Moving from Seattle to an island was a shock for a lot of reasons. One of the most interesting was learning to be more self-sufficient than we ever have.
Category Archive: Building Flattop
When the pandemic hit in 2020, we had to reevaluate two of the biggest projects of our lives. This is how it felt at the time.
A walk to our construction site ends in seeing orca whales in the water in front of the house.
The post below was sent as an issue of my newsletter, Ready for Rain. I had anticipated this moment for over a year. For the first time, I stepped foot onto the newly laid subfloor of our house. I realize this might not sound like a revelation and in reality, I had...
Ready for Rain at one year. A review of the events in 2019, as shared in the newsletter.
Home construction is a project that takes significant time and it’s not always clear why. It can be painful and frustrating, but it’s often necessary for quality. This is our experience.
The post below was sent as an issue of my newsletter, Ready for Rain. Early in the design process, John, our architect, said something that caught my attention. He said our design would require a lot of steel. Not knowing much about engineering a house, I took it as a...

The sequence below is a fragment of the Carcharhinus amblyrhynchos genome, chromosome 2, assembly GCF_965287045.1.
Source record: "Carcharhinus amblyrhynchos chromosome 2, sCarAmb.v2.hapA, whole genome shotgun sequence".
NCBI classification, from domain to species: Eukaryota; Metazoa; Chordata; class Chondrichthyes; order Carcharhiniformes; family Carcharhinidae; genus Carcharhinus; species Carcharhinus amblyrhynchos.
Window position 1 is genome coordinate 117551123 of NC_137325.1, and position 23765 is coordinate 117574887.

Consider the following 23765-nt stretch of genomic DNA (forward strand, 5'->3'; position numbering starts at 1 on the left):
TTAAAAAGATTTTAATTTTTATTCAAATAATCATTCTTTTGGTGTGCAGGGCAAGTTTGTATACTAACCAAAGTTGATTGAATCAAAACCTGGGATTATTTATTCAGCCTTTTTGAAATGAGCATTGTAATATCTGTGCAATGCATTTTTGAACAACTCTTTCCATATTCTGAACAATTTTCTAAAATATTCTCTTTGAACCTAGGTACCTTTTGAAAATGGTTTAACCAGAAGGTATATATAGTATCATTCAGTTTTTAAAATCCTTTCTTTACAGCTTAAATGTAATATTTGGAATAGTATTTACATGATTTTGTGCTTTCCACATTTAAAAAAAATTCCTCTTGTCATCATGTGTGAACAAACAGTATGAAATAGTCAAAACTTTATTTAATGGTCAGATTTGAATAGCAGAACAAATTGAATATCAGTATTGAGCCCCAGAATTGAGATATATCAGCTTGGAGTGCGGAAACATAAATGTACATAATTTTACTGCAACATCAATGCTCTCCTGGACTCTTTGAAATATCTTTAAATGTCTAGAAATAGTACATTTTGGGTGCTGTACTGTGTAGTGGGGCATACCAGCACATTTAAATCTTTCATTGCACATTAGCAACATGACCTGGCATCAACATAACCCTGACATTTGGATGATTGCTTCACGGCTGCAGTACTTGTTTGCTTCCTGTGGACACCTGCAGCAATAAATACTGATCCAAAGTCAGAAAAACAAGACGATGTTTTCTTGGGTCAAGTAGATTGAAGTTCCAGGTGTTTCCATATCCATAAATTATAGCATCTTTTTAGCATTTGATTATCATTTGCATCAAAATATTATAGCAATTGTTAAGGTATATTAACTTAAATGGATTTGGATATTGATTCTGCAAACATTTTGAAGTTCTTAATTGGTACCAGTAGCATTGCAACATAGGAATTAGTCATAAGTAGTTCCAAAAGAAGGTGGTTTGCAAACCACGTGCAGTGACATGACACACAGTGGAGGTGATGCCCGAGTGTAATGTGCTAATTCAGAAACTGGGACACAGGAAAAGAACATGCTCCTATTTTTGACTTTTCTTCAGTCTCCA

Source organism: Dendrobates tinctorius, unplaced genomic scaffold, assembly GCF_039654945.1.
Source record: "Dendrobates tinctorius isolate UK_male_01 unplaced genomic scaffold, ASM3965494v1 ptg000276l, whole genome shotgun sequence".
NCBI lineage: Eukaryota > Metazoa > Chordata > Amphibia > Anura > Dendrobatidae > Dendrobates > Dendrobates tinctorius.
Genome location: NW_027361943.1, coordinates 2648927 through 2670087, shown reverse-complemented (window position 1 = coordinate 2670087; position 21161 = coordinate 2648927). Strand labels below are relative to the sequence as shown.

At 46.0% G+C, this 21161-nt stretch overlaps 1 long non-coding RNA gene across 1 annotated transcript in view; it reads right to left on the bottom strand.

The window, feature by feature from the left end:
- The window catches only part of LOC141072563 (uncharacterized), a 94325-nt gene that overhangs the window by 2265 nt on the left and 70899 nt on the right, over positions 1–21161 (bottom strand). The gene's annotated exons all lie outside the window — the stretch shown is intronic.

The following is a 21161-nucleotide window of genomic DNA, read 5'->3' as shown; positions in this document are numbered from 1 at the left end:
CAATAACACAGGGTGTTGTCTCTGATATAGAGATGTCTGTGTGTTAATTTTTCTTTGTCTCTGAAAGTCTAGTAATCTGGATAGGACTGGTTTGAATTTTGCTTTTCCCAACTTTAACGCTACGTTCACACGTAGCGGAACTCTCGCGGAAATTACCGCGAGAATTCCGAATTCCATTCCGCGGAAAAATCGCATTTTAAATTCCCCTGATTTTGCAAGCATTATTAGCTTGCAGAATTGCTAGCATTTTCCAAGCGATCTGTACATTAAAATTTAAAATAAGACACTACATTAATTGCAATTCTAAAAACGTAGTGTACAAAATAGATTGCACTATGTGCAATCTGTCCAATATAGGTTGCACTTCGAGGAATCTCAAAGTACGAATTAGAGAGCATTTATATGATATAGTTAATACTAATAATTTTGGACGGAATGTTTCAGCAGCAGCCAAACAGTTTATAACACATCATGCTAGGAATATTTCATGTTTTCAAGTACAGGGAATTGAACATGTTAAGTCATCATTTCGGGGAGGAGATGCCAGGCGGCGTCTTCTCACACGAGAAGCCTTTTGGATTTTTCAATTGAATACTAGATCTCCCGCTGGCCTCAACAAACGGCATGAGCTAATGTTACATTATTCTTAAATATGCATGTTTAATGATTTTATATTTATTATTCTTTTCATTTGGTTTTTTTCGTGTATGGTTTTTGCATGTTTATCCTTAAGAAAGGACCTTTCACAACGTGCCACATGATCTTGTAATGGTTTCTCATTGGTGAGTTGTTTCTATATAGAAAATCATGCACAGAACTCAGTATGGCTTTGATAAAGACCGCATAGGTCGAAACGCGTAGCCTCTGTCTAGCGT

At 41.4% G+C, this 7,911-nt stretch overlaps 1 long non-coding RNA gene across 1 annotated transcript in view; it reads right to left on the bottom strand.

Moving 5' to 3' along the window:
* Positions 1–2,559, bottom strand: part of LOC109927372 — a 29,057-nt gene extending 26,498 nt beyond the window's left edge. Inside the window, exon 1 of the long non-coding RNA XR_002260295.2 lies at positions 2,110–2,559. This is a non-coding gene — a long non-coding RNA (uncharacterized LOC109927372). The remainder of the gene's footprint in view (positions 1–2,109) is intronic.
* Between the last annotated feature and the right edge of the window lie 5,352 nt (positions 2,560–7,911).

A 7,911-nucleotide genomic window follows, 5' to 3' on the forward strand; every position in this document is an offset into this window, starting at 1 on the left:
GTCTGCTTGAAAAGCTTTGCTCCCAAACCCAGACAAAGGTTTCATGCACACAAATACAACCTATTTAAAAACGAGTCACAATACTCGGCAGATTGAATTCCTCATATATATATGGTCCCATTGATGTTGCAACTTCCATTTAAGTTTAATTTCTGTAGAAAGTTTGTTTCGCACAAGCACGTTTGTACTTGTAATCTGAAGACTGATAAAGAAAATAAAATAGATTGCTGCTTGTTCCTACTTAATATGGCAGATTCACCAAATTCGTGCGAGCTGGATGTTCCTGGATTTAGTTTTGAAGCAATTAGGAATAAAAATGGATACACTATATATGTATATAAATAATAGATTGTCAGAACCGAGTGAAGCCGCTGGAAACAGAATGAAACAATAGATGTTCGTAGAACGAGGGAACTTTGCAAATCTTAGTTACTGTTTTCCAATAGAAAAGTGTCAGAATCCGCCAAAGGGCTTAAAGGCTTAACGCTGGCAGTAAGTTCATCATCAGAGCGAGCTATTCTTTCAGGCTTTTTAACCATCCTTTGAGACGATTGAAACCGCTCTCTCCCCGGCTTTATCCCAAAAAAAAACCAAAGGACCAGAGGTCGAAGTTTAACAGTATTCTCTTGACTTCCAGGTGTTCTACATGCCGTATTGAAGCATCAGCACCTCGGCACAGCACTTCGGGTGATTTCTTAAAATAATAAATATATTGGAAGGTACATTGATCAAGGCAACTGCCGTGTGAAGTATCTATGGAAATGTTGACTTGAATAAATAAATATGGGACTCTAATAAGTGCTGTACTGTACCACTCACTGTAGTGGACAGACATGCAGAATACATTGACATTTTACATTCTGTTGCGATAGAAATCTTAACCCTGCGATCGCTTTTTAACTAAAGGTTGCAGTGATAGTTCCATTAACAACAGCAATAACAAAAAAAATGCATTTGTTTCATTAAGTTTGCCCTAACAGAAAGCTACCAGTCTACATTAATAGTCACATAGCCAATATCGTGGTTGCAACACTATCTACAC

A look at a home construction project on Orcas Island, WA as the framing is being built.
House plans are not written in stone. Achieving what you want requires constant edits and course corrections and it’s best to catch them in advance.
As the foundation was poured on the new house, I learned about concrete in construction and the history of lime production in the San Juan Islands.
The first big phase of the house building project was the foundation and starting then, the house took on a realistic form and shape.
A few notes on the house project and our plans, as is was coming together in 2019.
The post below was sent as an issue of my newsletter, Ready for Rain. I’ve planted trees like Japanese maples and fast-growing conifers at every house I’ve owned. I think of them as semi-permanent fixtures that slowly improve the property and provide shade, privacy,...
To make room for the new house, big trees had to be removed and I was sad to see them go but found ways to use them.
The demolition of the yurt-shaped house did not disappoint. Within days it was gone and the construction could begin.
To begin construction, we first had to demolish our yurt-shaped house on Orcas Island and that meant saying goodbye.
To afford the construction project, we had to think big in terms of changes and that meant considering what we could keep and what we could remove from the design.
When we saw the construction estimate, we knew we had to change course and small changes weren’t enough. This was the path we took.
After all our design work, this was the day where we saw the estimate for the house we wanted to build. It didn’t go well.
As soon as decided to build, we called John, an architect, to get his help. This is how the design phase started.